60-70% of links shared on social media aren't read by the person sharing them.
And even if someone does navigate to your page, you only have about 15 seconds to convince a reader that your words are worth their time.
This article outlines my five most important rules for writing content which will not only teach the reader something new, but which they will want to read.
In the marketplace of ideas, it's easy to stoop to the level of clickbait to "hook" a reader into opening up your article. But content which doesn't deliver can leave readers feeling duped or even angry.
Think of your article title like an advertising slogan. It's fine to dress it up a bit, but try not to sensationalise anything, and definitely steer clear of clickbait.
Just like a catchy pop song, you've got to keep a person hooked, even after they've decided to give you a chance. Stick to -- and even repeat -- your most important points multiple times throughout your article.
There are different motivations for different kinds of writing. If you're documenting a straightforward solution to a problem, get to the point quickly.
"A sentence should contain no unnecessary words, a paragraph no unnecessary sentences, for the same reason that a drawing should have no unnecessary lines and a machine no unnecessary parts."
-- William Strunk Jr., The Elements of Style
When looking for the solution to a specific problem, readers want as concise and clear an answer as possible.
But maybe you're writing a tutorial? Or documenting a cool project you've built? Make that clear at the outset, as well as throughout your writing.
- what motivated you to write this article?
- why did you go through all this effort to share this with others?
- what did you learn during this process that you wish you knew at the beginning?
But analogy can only take us so far. A rubber sheet can be used to explain the force of gravity conceptually, but eventually we need to break out our pens and paper and do some calculus.
But don't jump ahead prematurely. This is how students in a traditional classroom setting get "lost". They don't fully understand one core concept before the lecturer moves onto the next one. At that point, they have no hope of connecting the dots on their own.
Make sure that you move (not necessarily slowly, but) deliberately from one core concept to another, explaining each in enough detail that there are no "jumps" a reader has to make from one concept to another. Your job is to help them move smoothly from one stepping stone to the next.
One of the most difficult things for newbies to any subject is jargon. And if software development has a surplus of anything, it's jargon.
What's the difference between a Python dictionary, a Ruby
Hash, and a Java
Map? Nothing substantial. These are all implementations of an associative array, which maps keys to values. So why the various confusing names?
It's your job as the communicator to reduce the burden of jargon on the reader. Learning a new concept is difficult enough when it's presented clearly and accurately -- it's that much more difficult when acronyms, abbreviations, and context-specific terms are left unexplained.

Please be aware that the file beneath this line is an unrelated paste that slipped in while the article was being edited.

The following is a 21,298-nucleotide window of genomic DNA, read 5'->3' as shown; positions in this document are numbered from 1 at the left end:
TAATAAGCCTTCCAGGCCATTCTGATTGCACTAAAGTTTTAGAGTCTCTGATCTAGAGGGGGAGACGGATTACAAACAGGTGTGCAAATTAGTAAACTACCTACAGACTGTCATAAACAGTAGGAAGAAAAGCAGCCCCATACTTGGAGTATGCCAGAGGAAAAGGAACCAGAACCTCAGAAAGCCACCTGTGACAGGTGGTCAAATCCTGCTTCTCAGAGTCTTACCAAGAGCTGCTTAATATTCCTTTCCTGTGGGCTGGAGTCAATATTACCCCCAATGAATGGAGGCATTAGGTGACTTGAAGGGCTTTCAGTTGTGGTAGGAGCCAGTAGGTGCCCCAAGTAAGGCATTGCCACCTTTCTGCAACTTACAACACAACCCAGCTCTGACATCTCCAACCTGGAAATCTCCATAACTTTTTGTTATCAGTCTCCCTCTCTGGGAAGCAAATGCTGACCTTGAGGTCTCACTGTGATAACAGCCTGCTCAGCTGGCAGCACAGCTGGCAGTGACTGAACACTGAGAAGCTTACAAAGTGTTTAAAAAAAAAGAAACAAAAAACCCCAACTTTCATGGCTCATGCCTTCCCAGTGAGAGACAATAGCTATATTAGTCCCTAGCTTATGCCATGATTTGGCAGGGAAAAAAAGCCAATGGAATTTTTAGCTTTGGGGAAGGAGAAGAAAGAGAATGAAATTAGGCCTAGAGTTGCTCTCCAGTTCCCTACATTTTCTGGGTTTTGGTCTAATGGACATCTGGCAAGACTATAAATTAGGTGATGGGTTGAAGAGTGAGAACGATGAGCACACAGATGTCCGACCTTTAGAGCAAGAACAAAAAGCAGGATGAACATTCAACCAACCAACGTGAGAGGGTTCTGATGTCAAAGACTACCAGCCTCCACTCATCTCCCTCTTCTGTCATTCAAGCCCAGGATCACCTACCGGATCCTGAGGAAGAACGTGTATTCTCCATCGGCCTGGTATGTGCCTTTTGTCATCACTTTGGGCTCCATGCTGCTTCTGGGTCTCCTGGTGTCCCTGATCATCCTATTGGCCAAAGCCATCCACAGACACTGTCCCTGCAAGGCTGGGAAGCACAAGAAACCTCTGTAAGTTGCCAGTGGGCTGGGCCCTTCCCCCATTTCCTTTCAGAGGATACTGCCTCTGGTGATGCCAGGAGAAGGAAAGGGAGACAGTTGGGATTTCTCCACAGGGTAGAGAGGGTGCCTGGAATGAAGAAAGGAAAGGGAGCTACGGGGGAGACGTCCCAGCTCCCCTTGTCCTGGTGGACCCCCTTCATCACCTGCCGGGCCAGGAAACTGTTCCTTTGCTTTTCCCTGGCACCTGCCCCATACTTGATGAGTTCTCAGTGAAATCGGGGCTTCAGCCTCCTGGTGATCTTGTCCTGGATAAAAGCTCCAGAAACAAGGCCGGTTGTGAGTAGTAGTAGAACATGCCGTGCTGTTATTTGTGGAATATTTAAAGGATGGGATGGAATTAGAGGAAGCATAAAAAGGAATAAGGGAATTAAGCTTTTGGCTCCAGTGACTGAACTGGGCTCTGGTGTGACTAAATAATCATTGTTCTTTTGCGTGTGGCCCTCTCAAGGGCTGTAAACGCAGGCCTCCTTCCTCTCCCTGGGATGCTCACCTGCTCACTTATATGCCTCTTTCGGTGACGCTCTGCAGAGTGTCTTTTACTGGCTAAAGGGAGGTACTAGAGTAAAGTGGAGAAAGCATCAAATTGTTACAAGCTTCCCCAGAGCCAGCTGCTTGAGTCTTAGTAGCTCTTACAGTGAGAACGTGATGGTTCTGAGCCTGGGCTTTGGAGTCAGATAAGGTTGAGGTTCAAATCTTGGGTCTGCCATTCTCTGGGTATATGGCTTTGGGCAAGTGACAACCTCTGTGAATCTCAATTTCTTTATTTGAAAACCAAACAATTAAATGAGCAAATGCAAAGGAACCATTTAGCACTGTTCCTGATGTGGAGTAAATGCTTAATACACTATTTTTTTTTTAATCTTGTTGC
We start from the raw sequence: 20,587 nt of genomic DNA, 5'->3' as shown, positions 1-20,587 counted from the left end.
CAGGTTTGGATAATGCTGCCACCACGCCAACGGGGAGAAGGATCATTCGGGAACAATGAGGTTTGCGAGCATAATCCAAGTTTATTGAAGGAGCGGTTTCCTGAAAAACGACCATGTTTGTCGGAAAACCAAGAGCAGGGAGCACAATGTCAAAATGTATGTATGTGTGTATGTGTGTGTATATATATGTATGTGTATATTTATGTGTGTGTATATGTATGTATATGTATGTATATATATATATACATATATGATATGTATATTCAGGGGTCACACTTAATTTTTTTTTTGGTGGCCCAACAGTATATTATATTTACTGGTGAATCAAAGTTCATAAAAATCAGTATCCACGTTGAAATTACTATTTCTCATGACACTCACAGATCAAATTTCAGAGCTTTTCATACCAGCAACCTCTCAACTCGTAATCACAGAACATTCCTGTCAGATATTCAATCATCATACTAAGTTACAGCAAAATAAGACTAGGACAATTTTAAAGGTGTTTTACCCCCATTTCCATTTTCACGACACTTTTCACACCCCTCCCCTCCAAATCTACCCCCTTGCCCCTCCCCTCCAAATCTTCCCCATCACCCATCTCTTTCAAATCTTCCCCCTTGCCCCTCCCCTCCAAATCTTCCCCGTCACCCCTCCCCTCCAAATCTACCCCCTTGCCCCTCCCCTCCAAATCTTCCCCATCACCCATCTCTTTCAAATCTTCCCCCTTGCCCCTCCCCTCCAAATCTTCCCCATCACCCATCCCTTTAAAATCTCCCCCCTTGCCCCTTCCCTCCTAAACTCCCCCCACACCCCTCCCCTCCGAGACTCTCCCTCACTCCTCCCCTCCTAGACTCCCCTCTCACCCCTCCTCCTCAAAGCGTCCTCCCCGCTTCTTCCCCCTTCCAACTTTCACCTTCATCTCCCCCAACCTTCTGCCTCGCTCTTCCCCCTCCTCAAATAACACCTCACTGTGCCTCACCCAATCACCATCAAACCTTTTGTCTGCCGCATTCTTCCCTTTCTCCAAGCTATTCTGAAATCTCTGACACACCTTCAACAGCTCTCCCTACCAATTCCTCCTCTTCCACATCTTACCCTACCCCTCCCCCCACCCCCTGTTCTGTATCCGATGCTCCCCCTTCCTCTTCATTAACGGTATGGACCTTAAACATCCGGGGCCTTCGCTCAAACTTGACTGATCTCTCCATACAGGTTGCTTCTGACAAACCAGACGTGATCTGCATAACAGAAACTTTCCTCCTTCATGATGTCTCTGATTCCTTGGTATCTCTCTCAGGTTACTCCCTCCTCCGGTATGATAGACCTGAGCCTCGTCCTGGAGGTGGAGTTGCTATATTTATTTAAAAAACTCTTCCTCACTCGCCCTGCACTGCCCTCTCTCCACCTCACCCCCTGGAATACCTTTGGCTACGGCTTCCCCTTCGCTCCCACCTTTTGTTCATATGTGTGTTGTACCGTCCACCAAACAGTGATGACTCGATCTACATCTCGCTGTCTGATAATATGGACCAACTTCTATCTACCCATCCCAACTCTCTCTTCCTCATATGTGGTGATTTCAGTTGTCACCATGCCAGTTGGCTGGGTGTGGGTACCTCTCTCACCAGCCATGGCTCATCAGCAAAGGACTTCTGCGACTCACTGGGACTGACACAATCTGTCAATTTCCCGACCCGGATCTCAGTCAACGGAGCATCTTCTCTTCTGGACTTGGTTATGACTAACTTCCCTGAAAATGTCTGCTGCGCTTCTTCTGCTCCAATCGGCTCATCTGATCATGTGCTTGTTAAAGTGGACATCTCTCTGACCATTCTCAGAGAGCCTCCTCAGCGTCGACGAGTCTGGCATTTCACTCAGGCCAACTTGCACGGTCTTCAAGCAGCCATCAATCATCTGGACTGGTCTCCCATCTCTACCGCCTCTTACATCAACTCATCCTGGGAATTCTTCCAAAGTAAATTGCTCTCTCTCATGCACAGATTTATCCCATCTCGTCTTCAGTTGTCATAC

But there's a balance to be struck between clarity and conciseness.
If a reader needs to take a step back from your article because it's too high-level, you're limiting your audience, and increasing the likelihood that they'll close the tab your post is in after they've gotten an introduction somewhere else.
Even if it's short, try to provide a small introduction to your problem or topic of discussion whenever possible, and link to more detailed sources as necessary (as a "refresher"). Remove as many roadblocks as possible.
Always define terms with which a general reader from your target audience may not be familiar, or at least link to definitions of those terms.
Always use syntax highlighting (monospace) to indicate program elements, as opposed to general concepts (is this an "array" or an "
...and finally, be a good web citizen:
- Always provide attribution for media and quotes you use. Link back to the original source whenever possible.
"Repetition is your friend."
-- My 8th Grade German Teacher
Reinforce key concepts through repetition. Refer back to earlier definitions, provide similar-but-slightly-different examples, and provide "key concepts" reviews, when possible.
But remember to give the reader a break. Even 10x developers only have so much attention to give, and this ebbs and flows for them as much as for the next person.
Try breaking up your article with related anecdotes, and relevant pictures and diagrams. This depends on the size of your article, of course. A good rule of thumb is one piece of media, decorative block quote, or small easter egg every 5 or 6 paragraphs.
Finally, remember to reinforce your most important points at the end. There's a psychological heuristic called the Peak-end rule which says that people largely judge and remember experiences by their peak (most intense, important, or exciting moment) and by their end. You want to leave a lasting impression on the reader.
Make It Interesting
- grab the reader's attention, but do it in an honest way
Make It Relevant
- explain your motivation, outline your purpose
Make It Relatable
- build on more familiar concepts in small steps
Make It Clear, Concise, and Consistent
- remove roadblocks to understanding
Make It Memorable
- repeat key concepts and end with a bang